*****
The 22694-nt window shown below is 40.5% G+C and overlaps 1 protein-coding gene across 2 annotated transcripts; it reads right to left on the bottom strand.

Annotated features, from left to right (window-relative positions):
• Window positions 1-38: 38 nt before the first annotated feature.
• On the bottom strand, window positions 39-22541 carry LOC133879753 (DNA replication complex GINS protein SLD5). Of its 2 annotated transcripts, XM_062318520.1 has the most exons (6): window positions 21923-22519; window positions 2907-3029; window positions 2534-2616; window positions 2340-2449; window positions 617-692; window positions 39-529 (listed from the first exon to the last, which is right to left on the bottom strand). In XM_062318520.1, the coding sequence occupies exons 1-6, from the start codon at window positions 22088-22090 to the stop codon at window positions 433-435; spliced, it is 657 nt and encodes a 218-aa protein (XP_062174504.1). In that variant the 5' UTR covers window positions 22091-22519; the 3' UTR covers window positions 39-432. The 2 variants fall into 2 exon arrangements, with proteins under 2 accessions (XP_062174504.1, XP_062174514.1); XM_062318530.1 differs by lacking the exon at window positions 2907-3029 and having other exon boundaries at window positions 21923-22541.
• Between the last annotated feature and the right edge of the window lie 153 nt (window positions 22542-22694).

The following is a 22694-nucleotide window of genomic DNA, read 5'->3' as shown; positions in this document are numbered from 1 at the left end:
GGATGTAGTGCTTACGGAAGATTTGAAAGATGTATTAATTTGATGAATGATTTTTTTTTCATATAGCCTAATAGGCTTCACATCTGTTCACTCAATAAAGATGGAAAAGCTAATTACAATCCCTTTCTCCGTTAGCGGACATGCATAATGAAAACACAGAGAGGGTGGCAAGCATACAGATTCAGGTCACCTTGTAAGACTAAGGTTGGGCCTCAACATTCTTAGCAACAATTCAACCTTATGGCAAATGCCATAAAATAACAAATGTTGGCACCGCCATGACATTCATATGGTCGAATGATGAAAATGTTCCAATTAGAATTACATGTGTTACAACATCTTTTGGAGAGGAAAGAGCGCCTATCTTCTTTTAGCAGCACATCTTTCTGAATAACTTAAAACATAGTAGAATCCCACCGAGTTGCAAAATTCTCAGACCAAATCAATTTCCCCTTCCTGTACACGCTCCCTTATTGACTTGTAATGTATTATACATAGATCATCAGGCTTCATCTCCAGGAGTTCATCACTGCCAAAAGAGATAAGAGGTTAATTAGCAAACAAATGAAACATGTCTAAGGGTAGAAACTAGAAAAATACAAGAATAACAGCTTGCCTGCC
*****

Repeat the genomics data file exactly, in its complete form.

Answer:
The 22694-nt window shown below is 40.5% G+C and overlaps 1 protein-coding gene across 2 annotated transcripts; it reads right to left on the bottom strand.

Annotated features, from left to right (window-relative positions):
• Window positions 1-38: 38 nt before the first annotated feature.
• On the bottom strand, window positions 39-22541 carry LOC133879753 (DNA replication complex GINS protein SLD5). Of its 2 annotated transcripts, XM_062318520.1 has the most exons (6): window positions 21923-22519; window positions 2907-3029; window positions 2534-2616; window positions 2340-2449; window positions 617-692; window positions 39-529 (listed from the first exon to the last, which is right to left on the bottom strand). In XM_062318520.1, the coding sequence occupies exons 1-6, from the start codon at window positions 22088-22090 to the stop codon at window positions 433-435; spliced, it is 657 nt and encodes a 218-aa protein (XP_062174504.1). In that variant the 5' UTR covers window positions 22091-22519; the 3' UTR covers window positions 39-432. The 2 variants fall into 2 exon arrangements, with proteins under 2 accessions (XP_062174504.1, XP_062174514.1); XM_062318530.1 differs by lacking the exon at window positions 2907-3029 and having other exon boundaries at window positions 21923-22541.
• Between the last annotated feature and the right edge of the window lie 153 nt (window positions 22542-22694).

The following is a 22694-nucleotide window of genomic DNA, read 5'->3' as shown; positions in this document are numbered from 1 at the left end:
GGATGTAGTGCTTACGGAAGATTTGAAAGATGTATTAATTTGATGAATGATTTTTTTTTCATATAGCCTAATAGGCTTCACATCTGTTCACTCAATAAAGATGGAAAAGCTAATTACAATCCCTTTCTCCGTTAGCGGACATGCATAATGAAAACACAGAGAGGGTGGCAAGCATACAGATTCAGGTCACCTTGTAAGACTAAGGTTGGGCCTCAACATTCTTAGCAACAATTCAACCTTATGGCAAATGCCATAAAATAACAAATGTTGGCACCGCCATGACATTCATATGGTCGAATGATGAAAATGTTCCAATTAGAATTACATGTGTTACAACATCTTTTGGAGAGGAAAGAGCGCCTATCTTCTTTTAGCAGCACATCTTTCTGAATAACTTAAAACATAGTAGAATCCCACCGAGTTGCAAAATTCTCAGACCAAATCAATTTCCCCTTCCTGTACACGCTCCCTTATTGACTTGTAATGTATTATACATAGATCATCAGGCTTCATCTCCAGGAGTTCATCACTGCCAAAAGAGATAAGAGGTTAATTAGCAAACAAATGAAACATGTCTAAGGGTAGAAACTAGAAAAATACAAGAATAACAGCTTGCCTGCC